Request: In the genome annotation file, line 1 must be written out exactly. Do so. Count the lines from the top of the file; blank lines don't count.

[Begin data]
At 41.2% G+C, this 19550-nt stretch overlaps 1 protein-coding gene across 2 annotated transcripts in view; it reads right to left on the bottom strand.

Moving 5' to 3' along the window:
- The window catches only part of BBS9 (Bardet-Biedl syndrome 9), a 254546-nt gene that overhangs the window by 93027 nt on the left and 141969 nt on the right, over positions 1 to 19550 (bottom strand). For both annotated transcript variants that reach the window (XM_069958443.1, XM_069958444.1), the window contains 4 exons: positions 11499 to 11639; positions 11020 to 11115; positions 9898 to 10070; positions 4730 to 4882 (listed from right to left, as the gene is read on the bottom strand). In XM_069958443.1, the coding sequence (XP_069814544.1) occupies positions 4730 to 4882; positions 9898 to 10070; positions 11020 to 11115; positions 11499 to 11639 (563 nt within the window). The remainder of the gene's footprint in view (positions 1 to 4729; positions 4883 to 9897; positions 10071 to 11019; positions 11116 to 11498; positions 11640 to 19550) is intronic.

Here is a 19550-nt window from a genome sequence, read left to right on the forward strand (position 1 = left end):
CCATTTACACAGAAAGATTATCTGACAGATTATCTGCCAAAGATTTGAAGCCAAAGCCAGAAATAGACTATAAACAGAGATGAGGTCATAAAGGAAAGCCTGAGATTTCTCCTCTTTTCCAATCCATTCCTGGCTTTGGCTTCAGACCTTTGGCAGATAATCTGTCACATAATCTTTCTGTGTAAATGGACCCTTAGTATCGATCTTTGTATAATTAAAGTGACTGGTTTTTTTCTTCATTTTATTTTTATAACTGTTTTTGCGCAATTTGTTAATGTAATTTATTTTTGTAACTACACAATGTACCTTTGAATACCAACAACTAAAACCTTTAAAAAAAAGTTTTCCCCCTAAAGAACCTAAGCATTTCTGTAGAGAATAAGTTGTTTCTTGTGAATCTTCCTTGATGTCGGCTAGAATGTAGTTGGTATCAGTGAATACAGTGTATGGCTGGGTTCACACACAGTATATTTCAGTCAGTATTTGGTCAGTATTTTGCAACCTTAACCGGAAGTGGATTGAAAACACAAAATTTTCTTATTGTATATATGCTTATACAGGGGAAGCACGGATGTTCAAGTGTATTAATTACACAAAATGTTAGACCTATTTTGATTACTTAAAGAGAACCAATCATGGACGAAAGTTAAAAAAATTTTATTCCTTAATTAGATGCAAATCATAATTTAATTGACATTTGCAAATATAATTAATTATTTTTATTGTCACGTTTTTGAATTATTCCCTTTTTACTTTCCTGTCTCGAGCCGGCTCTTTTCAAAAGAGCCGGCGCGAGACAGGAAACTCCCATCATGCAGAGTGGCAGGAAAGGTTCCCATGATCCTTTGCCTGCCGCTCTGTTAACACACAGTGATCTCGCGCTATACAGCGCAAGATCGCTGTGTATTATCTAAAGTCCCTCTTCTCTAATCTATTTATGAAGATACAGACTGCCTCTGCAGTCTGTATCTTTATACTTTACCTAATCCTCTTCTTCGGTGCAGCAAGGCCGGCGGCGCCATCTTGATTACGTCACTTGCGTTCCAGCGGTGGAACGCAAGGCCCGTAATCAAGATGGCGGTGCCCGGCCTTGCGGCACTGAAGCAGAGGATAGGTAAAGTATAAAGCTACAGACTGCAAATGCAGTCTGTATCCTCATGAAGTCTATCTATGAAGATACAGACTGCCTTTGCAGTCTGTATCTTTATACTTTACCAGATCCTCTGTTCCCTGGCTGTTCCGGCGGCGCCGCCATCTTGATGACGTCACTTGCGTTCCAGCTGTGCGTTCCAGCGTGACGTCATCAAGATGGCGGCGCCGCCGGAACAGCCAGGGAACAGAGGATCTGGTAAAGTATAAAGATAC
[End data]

At 41.2% G+C, this 19550-nt stretch overlaps 1 protein-coding gene across 2 annotated transcripts in view; it reads right to left on the bottom strand.